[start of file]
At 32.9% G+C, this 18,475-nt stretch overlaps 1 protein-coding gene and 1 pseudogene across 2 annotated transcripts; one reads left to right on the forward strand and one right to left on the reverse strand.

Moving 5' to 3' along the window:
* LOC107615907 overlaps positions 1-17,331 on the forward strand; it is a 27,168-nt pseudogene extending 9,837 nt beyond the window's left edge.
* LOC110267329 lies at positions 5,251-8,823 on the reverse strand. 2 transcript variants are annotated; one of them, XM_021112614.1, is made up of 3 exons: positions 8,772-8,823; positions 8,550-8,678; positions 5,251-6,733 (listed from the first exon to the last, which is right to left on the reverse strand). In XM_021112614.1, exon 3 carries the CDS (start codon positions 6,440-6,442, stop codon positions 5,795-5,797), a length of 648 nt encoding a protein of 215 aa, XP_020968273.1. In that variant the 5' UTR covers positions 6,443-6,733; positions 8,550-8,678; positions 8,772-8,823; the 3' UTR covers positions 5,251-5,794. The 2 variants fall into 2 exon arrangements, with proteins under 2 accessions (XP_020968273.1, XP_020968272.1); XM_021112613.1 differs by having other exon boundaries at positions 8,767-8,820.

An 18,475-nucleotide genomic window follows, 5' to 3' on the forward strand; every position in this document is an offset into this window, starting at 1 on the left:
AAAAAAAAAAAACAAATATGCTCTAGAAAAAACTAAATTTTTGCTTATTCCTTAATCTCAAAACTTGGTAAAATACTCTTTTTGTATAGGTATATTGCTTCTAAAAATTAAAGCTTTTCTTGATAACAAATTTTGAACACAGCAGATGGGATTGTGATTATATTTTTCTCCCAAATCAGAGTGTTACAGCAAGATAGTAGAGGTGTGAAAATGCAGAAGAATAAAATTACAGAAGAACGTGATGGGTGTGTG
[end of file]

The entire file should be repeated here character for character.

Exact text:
At 32.9% G+C, this 18,475-nt stretch overlaps 1 protein-coding gene and 1 pseudogene across 2 annotated transcripts; one reads left to right on the forward strand and one right to left on the reverse strand.

Moving 5' to 3' along the window:
* LOC107615907 overlaps positions 1-17,331 on the forward strand; it is a 27,168-nt pseudogene extending 9,837 nt beyond the window's left edge.
* LOC110267329 lies at positions 5,251-8,823 on the reverse strand. 2 transcript variants are annotated; one of them, XM_021112614.1, is made up of 3 exons: positions 8,772-8,823; positions 8,550-8,678; positions 5,251-6,733 (listed from the first exon to the last, which is right to left on the reverse strand). In XM_021112614.1, exon 3 carries the CDS (start codon positions 6,440-6,442, stop codon positions 5,795-5,797), a length of 648 nt encoding a protein of 215 aa, XP_020968273.1. In that variant the 5' UTR covers positions 6,443-6,733; positions 8,550-8,678; positions 8,772-8,823; the 3' UTR covers positions 5,251-5,794. The 2 variants fall into 2 exon arrangements, with proteins under 2 accessions (XP_020968273.1, XP_020968272.1); XM_021112613.1 differs by having other exon boundaries at positions 8,767-8,820.

An 18,475-nucleotide genomic window follows, 5' to 3' on the forward strand; every position in this document is an offset into this window, starting at 1 on the left:
AAAAAAAAAAAACAAATATGCTCTAGAAAAAACTAAATTTTTGCTTATTCCTTAATCTCAAAACTTGGTAAAATACTCTTTTTGTATAGGTATATTGCTTCTAAAAATTAAAGCTTTTCTTGATAACAAATTTTGAACACAGCAGATGGGATTGTGATTATATTTTTCTCCCAAATCAGAGTGTTACAGCAAGATAGTAGAGGTGTGAAAATGCAGAAGAATAAAATTACAGAAGAACGTGATGGGTGTGTG